In this article, we present a case of herpetic keratitis with corneal perforation secondary to topical NSAID administration, surgically treated with multi-layered lyophilized amniotic membrane transplantation using a novel plug and patch technique. The technique described is actually a variation of existing techniques that are used in the management of corneal ulceration and perforation to restore corneal integrity without the need for keratoplasty. Amniotic membrane transplantation in such indications usually involves multilayered inlay grafts stacked as flat sheets to fill in the defect [17,18], or rolling, folding, or “stuffing” the membrane into the defect before covering it with further layers and fixating it with sutures and/or fibrin glue [11,19], or even rolling and directly securing the membrane into the defect with sutures [15], with or without the use of a contact lens.

The patient we describe here had a corneal perforation that was likely the result of several factors: prior refractive surgery, ocular surface disease, and herpetic keratitis, which most likely presented due to immune system down-regulation. Ocular herpetic keratitis can be a complication of the patient’s kidney transplantation [20], and the corneal melt secondary to infectious inflammation can lead to corneal perforation with severe ocular morbidity, including loss of vision if left untreated. While NSAIDs are important for the treatment of a wide range of ophthalmological conditions, including ocular inflammation, they have also been associated with corneal melt since 1999 [21–23]. The challenge in our case was therefore to find the right balance between controlling surface inflammation and reducing corneal melt.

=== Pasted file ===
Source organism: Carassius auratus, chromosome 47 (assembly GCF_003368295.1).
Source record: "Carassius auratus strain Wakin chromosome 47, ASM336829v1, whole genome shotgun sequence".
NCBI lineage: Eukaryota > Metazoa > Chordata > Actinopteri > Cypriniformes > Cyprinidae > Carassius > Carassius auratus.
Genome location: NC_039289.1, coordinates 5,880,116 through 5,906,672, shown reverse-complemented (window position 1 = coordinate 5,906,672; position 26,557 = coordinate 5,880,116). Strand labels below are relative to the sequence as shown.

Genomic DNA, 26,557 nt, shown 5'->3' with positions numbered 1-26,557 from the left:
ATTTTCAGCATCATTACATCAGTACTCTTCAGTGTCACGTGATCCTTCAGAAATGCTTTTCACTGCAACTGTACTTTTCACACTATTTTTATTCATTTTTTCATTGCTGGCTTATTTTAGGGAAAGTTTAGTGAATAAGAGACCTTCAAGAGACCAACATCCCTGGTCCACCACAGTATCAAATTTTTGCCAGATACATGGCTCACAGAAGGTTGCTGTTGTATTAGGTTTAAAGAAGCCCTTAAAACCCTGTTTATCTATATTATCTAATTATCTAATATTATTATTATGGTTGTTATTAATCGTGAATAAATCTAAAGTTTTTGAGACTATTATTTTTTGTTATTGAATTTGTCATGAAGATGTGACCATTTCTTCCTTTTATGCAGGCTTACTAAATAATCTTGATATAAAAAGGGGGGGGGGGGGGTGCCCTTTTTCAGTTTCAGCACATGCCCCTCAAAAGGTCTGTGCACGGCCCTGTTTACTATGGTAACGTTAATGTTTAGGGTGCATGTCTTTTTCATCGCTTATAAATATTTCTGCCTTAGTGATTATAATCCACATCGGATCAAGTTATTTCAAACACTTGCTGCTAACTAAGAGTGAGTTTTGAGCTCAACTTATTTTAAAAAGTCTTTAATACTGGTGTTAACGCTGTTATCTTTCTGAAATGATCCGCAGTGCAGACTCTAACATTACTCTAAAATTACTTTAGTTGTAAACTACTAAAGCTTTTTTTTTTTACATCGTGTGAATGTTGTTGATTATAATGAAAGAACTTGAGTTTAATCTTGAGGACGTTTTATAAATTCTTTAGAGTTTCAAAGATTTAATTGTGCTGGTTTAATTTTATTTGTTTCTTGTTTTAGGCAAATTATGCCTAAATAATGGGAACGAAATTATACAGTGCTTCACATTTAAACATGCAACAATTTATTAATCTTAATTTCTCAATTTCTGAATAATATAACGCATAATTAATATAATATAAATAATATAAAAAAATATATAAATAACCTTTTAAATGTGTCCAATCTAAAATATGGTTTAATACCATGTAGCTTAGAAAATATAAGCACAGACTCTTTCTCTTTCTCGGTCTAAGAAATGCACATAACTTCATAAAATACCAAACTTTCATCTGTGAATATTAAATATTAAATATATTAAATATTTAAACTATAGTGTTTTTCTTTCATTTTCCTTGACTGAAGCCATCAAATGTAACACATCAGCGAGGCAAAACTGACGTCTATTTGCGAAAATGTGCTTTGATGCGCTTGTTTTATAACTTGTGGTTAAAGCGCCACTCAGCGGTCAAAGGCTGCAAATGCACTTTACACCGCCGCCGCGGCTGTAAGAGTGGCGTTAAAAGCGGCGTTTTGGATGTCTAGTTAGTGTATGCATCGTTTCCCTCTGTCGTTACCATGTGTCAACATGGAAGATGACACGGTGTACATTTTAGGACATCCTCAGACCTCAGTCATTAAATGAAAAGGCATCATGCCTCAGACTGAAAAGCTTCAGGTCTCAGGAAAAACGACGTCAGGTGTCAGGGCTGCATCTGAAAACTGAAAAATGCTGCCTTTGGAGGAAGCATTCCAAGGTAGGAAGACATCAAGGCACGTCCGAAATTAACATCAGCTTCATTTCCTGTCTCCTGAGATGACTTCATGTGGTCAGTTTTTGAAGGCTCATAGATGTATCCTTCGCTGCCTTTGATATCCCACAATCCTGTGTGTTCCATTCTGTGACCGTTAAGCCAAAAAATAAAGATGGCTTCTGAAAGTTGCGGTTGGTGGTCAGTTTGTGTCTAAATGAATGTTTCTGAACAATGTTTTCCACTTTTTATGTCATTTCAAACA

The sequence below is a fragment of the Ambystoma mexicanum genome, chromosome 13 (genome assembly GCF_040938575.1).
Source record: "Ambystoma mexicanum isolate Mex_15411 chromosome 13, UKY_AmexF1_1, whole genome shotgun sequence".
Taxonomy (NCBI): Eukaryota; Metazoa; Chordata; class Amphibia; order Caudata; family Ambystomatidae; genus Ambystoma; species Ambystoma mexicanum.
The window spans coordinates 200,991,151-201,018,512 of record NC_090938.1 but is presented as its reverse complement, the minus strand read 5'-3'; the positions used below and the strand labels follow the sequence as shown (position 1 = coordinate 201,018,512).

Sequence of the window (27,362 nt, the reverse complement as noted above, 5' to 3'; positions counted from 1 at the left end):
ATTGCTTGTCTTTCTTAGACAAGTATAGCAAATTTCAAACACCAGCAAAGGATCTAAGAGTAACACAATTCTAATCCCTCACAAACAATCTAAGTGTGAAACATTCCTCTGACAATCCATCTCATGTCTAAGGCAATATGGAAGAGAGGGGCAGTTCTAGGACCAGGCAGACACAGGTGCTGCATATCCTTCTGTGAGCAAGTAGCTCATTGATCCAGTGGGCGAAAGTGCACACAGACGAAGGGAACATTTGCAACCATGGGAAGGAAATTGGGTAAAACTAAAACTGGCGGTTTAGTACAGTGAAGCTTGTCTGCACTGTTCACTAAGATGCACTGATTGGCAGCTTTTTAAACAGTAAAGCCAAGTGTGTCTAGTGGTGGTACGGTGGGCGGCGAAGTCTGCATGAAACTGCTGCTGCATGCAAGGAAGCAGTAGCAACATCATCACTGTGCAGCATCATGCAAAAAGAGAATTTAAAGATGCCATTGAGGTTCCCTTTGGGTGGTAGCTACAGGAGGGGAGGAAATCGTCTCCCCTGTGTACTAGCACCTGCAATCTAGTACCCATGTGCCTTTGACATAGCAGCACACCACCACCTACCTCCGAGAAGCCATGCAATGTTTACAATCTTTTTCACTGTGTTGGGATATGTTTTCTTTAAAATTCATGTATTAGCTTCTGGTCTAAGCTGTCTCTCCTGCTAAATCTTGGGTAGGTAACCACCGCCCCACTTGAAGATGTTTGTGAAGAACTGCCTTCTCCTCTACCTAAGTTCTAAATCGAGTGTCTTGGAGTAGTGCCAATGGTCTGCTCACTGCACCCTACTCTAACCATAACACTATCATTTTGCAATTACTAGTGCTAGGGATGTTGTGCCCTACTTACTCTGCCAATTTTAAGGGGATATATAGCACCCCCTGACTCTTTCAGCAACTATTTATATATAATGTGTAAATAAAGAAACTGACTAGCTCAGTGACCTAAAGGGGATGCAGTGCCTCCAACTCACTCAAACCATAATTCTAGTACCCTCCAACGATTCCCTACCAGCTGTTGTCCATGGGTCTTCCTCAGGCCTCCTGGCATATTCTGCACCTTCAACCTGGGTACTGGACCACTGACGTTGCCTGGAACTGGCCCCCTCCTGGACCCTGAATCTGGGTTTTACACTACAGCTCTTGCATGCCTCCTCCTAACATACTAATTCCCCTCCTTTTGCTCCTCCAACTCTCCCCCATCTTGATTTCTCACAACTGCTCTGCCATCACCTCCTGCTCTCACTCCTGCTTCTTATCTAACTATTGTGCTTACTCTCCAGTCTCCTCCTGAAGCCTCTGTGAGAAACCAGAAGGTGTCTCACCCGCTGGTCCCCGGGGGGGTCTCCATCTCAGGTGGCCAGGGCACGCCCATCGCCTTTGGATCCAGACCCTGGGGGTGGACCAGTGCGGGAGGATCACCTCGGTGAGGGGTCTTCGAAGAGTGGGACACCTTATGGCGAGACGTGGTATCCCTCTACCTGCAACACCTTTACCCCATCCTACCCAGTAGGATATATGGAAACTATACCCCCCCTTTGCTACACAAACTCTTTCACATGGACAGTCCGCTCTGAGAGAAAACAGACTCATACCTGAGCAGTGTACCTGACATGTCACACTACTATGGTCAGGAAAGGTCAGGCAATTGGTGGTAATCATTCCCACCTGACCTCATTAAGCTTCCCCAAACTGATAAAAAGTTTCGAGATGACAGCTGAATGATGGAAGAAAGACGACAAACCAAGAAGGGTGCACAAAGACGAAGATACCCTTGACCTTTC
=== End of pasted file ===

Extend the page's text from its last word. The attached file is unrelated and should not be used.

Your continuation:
Corneal melt consists of collagen breakdown initiated by a corneal epithelial defect. When the defect fails to re-epithelialize, it is followed by an enzyme-mediated stromal thinning, ultimately leading to corneal perforation [24]. The topical use of NSAIDs significantly decreases corneal sensation, delaying corneal wound re-epithelialization. NSAIDs also upregulate some matrix metalloproteinases (MMPs), hence disrupting the balanced interaction between MMPs, MMP inhibitors, prostaglandins, and cytokines and interrupting the healing process leading to keratolysis [25,26]. In addition, high doses of NSAIDs can paradoxically exacerbate the prostaglandin-mediated inflammatory effect [27].

In our case in particular, the adjunctive use of NSAIDs led to corneal perforation. While indomethacin 0.1% solution is a commercially available ophthalmic anti-inflammatory agent widely distributed in Europe, severe complications associated with its use have been described [23,28]. In order to fill the corneal defect and treat the concomitant surface inflammation, the choice was made to treat the patient surgically with an amniotic membrane, known for its healing, anti-inflammatory, anti-fibrotic, and anti-angiogenic properties [7]. Until recently, amniotic membranes were cryopreserved and needed special storage conditions that made them unavailable for corneal emergencies. Lyophilized amniotic membranes, on the other hand, can be stored at room temperature and have an extended shelf-life. Recent publications have shown that they are as effective as cryopreserved amniotic membranes when used as an overlay patch [29]. In our patient, their use led to preservation of the globe integrity, stopped further tissue loss, and was associated with a rapid visual recovery.

Conclusions

We report the successful use of the combination of a single round-shaped rolled amniotic membrane with a multilayered amniotic membrane transplantation for the treatment of corneal perforation, secondary to the use of topical indomethacin 0.1%. We would like to emphasize the dangers of using topical NSAIDs in cases of corneal surface disease and keratitis as well as the advantages of having lyophilized amniotic membrane at our disposal.

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American Journal of Case Reports eISSN: 1941-5923
American Journal of Case Reports eISSN: 1941-5923